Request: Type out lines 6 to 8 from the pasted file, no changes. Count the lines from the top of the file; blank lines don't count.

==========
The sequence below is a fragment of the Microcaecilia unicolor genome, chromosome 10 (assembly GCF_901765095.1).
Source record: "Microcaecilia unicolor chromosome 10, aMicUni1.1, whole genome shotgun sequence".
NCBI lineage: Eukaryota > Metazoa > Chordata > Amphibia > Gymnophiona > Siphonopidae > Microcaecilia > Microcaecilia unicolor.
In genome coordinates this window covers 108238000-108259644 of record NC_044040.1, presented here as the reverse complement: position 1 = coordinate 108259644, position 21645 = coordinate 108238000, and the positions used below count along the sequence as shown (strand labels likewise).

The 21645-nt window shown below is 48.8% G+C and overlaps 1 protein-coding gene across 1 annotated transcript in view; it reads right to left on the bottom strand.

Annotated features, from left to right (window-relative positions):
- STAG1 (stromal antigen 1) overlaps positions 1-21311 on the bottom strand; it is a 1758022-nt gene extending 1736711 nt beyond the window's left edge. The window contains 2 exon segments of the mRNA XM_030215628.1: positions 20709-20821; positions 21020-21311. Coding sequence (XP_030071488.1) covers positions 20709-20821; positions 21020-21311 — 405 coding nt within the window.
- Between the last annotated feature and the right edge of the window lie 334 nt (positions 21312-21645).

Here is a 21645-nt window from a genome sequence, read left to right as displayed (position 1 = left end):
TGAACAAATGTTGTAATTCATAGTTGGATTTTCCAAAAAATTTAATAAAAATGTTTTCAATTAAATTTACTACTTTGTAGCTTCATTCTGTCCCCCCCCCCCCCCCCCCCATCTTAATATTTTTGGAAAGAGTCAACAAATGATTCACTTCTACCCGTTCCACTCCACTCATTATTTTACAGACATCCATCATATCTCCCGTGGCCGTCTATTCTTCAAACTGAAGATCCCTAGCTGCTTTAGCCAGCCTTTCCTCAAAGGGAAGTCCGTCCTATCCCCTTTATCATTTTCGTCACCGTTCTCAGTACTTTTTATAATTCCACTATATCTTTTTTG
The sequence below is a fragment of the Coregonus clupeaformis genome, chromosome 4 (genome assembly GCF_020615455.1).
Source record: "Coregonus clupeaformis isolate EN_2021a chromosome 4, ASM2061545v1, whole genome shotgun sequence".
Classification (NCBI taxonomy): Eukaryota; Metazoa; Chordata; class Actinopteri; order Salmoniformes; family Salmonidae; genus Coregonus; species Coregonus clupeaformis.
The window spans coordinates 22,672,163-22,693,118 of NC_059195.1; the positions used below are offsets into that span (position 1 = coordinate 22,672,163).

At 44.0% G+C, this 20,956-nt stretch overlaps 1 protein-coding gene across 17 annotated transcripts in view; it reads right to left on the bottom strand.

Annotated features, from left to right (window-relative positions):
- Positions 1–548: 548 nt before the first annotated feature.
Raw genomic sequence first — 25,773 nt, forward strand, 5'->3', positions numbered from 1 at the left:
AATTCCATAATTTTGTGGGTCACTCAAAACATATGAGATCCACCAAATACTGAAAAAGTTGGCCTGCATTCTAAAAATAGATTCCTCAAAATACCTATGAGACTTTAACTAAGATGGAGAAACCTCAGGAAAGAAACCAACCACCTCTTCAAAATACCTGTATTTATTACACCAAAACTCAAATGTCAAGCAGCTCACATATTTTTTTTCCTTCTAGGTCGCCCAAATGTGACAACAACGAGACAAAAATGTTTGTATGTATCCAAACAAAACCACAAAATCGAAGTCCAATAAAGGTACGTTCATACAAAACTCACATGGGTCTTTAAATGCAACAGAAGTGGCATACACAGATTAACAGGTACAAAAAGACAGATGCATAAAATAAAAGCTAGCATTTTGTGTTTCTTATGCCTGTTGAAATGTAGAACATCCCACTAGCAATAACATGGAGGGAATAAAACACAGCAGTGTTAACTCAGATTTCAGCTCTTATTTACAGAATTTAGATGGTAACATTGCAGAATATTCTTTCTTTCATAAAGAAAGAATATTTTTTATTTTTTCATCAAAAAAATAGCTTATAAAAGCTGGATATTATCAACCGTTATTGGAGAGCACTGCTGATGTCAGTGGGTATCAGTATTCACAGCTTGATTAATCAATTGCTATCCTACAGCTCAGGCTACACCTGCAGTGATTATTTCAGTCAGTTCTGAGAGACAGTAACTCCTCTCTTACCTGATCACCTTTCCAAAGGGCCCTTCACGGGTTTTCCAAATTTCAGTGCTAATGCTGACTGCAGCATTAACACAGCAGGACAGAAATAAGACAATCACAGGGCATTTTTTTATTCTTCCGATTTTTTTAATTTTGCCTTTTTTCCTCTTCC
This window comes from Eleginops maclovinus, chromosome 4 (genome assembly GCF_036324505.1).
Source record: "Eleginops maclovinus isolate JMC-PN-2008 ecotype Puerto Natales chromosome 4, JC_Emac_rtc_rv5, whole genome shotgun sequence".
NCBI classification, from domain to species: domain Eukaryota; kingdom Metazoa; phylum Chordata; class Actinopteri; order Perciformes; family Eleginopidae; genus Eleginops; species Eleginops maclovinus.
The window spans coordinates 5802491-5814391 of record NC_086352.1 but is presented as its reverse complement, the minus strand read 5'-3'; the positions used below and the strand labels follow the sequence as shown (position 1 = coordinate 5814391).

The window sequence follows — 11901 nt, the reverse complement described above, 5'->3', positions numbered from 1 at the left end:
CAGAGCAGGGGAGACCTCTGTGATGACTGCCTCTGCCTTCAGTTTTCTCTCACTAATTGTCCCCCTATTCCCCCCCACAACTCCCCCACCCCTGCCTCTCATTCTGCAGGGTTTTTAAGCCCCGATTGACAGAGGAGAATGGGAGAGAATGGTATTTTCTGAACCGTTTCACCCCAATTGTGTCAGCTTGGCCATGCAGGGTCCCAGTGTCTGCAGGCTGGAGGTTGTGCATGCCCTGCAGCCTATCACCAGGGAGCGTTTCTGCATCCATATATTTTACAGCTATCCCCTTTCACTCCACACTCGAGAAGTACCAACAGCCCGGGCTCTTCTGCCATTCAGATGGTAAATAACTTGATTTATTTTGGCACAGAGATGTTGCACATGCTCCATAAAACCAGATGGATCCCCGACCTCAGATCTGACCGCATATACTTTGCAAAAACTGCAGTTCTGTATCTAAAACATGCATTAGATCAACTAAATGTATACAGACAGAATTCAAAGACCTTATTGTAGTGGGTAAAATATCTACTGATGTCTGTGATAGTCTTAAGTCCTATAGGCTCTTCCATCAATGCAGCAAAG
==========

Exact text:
Annotated features, from left to right (window-relative positions):
- STAG1 (stromal antigen 1) overlaps positions 1-21311 on the bottom strand; it is a 1758022-nt gene extending 1736711 nt beyond the window's left edge. The window contains 2 exon segments of the mRNA XM_030215628.1: positions 20709-20821; positions 21020-21311. Coding sequence (XP_030071488.1) covers positions 20709-20821; positions 21020-21311 — 405 coding nt within the window.
- Between the last annotated feature and the right edge of the window lie 334 nt (positions 21312-21645).